Though I’ve found things to fill my day and mind, Henry is all I can really think about, obviously.
We’ve spent mostly every minute of the last four-and-a-half months together. Feedings, naps, walks, play dates, outfit and diaper changes, tummy time, songs, books… over and over, and over again.
Some days I felt trapped in my apartment, especially those first couple of months when we were faced with weeks on end of 100+ degree temps, and couldn’t really do much outside with a newborn. The sleep deprivation was a mood killer, too. I never realized how much I valued/needed good sleep.
I had no interest in seeing many people. I was worried all the time and was just trying to manage my new life the best I could with my family living so far away. I had moments where I just cried and felt completely overwhelmed by my new experiences as a mom. I wished my own mom lived closer so I could have her swing by, even just for coffee or a shoulder to lean on. The monotony of it all was rough—especially as an extrovert who is used to being on the go 24/7—and I felt like I had completely kissed my former life goodbye.
When my parents and I got in a car accident on July 19 (the night they were supposed to return to MA after their week-long CA visit), just 2 weeks after Henry’s birth—my postpartum anxiety began. Luckily, Henry was home with Sam that night and we all were able to walk away from the scene okay. Nonetheless, we were all shaken up. Add to that that my breastfeeding journey was beyond difficult, my worries were piling, my sleep was non-existent, and trying to figure out my new routine was exhausting… it was no wonder PPA brushed up against me. Luckily, Sam was home with me for 2 months and we sort of got into a rhythm. I enjoyed our morning walks to get coffee with HJ—even if it meant just 15 minutes outside of the apartment.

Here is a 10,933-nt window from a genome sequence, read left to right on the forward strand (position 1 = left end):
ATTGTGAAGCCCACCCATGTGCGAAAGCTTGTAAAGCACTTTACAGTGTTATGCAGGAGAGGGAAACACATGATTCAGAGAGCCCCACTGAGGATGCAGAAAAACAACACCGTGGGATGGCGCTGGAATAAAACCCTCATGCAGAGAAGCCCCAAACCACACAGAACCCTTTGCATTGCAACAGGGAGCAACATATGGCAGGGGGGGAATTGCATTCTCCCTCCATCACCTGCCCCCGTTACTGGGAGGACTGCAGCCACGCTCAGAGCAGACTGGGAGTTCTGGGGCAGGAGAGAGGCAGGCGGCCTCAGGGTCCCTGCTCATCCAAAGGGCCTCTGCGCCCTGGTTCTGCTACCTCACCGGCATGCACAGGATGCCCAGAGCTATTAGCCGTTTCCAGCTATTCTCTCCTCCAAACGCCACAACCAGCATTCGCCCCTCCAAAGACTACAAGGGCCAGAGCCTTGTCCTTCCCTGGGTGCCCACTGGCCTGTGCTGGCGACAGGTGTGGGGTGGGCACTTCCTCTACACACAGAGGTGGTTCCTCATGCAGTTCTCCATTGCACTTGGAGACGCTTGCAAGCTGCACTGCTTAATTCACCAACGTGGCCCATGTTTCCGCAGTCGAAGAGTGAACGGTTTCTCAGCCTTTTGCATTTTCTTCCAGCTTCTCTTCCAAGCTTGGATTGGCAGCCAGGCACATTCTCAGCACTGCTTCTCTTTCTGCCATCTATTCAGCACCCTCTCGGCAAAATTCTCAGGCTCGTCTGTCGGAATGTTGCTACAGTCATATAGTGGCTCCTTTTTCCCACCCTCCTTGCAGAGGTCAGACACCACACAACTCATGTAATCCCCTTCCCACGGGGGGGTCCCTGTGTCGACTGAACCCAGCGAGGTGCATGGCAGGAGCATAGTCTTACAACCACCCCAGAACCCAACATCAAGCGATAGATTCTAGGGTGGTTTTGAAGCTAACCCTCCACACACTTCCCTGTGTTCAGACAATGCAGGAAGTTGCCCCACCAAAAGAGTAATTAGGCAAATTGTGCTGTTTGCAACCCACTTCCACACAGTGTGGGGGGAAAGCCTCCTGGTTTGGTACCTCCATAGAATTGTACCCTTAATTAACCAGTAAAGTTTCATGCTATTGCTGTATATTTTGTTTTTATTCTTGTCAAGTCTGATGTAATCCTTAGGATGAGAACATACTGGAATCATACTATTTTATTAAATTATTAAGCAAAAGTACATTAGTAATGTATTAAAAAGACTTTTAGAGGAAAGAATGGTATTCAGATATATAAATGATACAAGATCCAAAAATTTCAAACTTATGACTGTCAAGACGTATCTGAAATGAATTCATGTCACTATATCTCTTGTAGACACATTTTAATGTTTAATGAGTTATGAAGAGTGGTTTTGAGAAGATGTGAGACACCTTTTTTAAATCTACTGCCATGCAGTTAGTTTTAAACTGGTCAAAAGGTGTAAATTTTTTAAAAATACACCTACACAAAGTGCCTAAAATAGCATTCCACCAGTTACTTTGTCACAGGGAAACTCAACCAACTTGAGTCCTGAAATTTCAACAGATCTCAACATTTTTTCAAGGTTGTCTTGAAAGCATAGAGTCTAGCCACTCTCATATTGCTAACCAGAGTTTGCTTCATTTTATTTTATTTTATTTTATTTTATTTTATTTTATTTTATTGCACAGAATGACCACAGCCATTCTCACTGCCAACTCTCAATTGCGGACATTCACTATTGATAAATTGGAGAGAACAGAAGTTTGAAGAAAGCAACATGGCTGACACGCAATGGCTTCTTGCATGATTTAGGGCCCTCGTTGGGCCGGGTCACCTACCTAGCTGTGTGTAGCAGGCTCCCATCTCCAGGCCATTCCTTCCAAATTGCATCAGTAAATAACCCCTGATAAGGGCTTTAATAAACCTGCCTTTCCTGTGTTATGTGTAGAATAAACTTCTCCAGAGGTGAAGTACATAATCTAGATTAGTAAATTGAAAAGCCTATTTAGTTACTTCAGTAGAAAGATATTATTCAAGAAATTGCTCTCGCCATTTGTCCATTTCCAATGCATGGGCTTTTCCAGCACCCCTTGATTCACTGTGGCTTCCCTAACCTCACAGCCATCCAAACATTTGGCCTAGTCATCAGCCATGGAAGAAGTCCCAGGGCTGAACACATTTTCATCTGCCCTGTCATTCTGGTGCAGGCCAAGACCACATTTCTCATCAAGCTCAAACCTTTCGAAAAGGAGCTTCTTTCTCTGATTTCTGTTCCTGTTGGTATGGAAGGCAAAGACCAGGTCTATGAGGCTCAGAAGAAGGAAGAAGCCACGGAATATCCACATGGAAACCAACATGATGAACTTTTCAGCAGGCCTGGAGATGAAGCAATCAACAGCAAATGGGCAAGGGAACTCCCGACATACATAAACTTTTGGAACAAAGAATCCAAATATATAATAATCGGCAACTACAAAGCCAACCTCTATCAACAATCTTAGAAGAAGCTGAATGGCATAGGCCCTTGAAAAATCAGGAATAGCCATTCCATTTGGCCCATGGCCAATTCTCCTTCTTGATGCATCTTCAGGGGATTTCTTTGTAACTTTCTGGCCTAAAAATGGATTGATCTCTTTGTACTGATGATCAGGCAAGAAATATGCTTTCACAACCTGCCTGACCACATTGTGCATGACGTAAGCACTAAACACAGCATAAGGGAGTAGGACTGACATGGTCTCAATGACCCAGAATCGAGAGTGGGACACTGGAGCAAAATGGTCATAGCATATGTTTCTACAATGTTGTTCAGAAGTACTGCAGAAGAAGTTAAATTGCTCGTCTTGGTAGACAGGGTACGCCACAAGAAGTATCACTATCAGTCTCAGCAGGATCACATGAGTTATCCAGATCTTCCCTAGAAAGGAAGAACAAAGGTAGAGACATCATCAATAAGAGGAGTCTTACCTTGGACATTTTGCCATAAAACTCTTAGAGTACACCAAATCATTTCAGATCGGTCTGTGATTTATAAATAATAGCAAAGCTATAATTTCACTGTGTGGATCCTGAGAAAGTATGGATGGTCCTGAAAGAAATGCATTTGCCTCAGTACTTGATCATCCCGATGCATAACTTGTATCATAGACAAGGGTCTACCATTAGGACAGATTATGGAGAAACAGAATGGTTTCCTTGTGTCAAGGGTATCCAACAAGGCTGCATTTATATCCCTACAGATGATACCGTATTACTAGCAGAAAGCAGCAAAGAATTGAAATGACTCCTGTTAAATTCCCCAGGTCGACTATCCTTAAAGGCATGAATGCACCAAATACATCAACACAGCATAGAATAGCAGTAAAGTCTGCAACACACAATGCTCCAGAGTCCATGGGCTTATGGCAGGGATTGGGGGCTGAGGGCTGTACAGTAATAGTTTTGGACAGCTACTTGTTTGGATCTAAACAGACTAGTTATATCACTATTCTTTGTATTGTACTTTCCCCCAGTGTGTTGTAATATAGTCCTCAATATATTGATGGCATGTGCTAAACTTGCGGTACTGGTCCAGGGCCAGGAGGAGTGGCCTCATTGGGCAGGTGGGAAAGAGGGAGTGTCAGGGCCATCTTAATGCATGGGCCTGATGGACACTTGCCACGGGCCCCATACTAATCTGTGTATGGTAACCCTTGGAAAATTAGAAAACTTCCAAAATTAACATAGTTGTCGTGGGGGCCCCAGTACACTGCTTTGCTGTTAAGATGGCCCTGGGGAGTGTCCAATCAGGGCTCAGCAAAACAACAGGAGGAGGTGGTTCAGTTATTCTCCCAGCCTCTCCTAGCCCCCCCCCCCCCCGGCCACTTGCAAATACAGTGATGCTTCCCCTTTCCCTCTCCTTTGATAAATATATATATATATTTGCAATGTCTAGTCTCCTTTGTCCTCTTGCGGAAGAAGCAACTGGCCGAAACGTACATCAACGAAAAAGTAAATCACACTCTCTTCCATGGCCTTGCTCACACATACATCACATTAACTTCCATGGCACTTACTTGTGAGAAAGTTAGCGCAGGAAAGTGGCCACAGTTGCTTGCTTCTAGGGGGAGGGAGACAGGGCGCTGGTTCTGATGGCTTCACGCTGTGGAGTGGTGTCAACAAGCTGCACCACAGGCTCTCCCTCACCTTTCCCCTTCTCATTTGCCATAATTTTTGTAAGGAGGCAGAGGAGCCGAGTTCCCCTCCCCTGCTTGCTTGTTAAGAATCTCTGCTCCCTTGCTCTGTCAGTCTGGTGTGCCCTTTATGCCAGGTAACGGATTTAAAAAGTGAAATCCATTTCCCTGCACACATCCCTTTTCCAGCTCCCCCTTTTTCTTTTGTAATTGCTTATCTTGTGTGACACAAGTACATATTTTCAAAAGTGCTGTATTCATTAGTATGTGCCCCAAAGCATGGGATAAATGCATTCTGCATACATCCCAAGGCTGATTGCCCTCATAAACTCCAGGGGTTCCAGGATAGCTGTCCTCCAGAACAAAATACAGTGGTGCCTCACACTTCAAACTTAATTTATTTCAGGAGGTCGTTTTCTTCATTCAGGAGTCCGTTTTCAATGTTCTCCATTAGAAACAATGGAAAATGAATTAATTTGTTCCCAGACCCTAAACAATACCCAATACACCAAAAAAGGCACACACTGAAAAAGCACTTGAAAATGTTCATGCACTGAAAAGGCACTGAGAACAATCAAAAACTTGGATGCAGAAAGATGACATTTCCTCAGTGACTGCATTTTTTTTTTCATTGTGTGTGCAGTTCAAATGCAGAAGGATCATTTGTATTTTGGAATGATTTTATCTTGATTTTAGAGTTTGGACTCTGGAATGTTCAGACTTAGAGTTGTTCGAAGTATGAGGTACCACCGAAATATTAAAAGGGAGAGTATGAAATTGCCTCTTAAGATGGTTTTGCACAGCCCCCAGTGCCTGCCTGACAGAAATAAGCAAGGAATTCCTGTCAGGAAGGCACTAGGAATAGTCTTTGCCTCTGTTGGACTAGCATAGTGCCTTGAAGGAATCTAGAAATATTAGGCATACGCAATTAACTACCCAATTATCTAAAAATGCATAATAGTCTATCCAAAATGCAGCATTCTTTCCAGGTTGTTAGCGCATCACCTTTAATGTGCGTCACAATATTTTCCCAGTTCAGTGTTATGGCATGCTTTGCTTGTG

Sam’s parents came to visit in August and I was slowly starting to feel more like myself. I had sort of adjusted to life as a new mom, and all the complexities and tasks that it included. I resorted to exclusively pumping to feed HJ, breast-pumping 7-8 times a day, including one middle-of-the-night pump which I DREADED because sometimes that meant setting an alarm. But… the fact that I was giving him my breastmilk made me proud but the pumping/feeding time took up a majority of my days and often left me stressed and running home to pump. Still, I kept on, and can say I am still pumping to this day to feed my boy, though I’ve cut the sessions down to 4-5 now that my milk supply has regulated.
Sam and I started to get more comfortable taking Henry out and about. We went to the beach, restaurants, and parks. We figured out his “routine” and we started getting to know our son in new ways—what his cries meant, when he needed a nap, how to burp him, and how to clip his nails… among everything else that comes with caring for a baby. 🙂 There was a point where we thought he was colic, but looking back, I can clearly see he wasn’t. He was just a newborn, crying often and needing our undivided attention and care.
During this time, friends reached out. I started to let people in. I accepted food deliveries, help, and comfort. As strong as I was getting, I needed it. New moms reached out with advice and special messages, and it really went a long way for me.
At the 3 months mark, things shifted. (People said things would.) Not only did HJ become more aware of the world around him and was moving out of that fussy newborn phase, but I was getting more used to this whole mom thing and starting to get a hang of the day-to-day stuff that made me more efficient, prepared and stress-free.